One cool way to think about rhythm is an inhale, exhale or an expand, contract description. Sometimes you are in the go-go-go and outputting a lot of energy, and sometimes you are in the stillness, and calm, needing to rest and recollect.
I also think about the yoga classes (I used) to go to... we had a faster-paced section, then a slow and still section.
It's worth mentioning, part of creating these simplified routines is simply having LESS on the calendar. I have already declared that I will NOT be enrolling my child in a million activities. I do not want to be a taxi driver and suddenly kiss C as she walks out the door as a young adult. I want to enjoy being a family and having time together at home.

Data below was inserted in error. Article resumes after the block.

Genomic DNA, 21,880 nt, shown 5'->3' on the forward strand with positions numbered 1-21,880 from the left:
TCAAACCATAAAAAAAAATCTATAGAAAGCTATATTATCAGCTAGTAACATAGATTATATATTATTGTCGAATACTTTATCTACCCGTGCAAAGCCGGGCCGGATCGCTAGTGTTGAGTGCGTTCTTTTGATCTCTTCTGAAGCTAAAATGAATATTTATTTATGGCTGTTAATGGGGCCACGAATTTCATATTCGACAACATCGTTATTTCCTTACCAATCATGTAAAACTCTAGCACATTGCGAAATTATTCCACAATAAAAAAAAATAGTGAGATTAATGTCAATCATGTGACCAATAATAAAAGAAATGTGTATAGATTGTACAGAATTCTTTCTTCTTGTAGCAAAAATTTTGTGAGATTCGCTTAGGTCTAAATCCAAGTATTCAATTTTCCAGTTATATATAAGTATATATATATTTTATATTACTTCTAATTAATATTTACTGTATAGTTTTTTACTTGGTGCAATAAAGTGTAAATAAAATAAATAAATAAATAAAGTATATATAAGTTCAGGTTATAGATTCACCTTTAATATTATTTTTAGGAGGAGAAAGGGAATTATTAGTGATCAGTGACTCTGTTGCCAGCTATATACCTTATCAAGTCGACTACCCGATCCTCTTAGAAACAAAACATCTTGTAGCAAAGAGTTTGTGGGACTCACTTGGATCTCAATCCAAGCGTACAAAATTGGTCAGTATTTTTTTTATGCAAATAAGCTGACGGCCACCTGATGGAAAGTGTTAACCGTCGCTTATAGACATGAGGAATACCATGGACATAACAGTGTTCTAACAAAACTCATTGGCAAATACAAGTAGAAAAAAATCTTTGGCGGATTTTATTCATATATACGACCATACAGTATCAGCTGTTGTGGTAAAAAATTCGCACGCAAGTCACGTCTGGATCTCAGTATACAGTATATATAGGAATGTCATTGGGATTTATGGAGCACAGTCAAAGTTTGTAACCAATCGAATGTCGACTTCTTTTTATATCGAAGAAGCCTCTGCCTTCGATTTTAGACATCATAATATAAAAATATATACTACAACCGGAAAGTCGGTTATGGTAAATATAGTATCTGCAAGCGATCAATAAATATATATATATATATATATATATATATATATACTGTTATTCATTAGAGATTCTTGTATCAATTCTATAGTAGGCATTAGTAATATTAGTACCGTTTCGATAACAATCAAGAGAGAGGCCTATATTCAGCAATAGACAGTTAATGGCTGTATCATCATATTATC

If you want to dig more into habits, two books I recommend:
I also think understanding your enneagram and your human design are very helpful. But listen, that's a lot of personal growth so if these are all new to you, take it one at a time! :) I think the 4 tendency quiz is the best place to start for this week.
Our last area to declutter and clean up for this week is... dun dun dun... decluttering your current routines... or perhaps creating one for the first time!
Think about 4 main areas:
What is working well?
What is NOT working well?
Are you black and white? Think about what is going to be best for you - changing one routine at a time or all the rhythms?
Remember, its a rhythm. Create 3-4 steps that flow in order. I'd actually recommend starting with a nighttime routine because good sleep hygiene is SO important.
Well, that's the end of this Simplified September! I hope you picked up some tips and tricks that you can implement in your life. Remember you can come back to this anytime!
Other Posts in the Series:
Simplified: Mental Health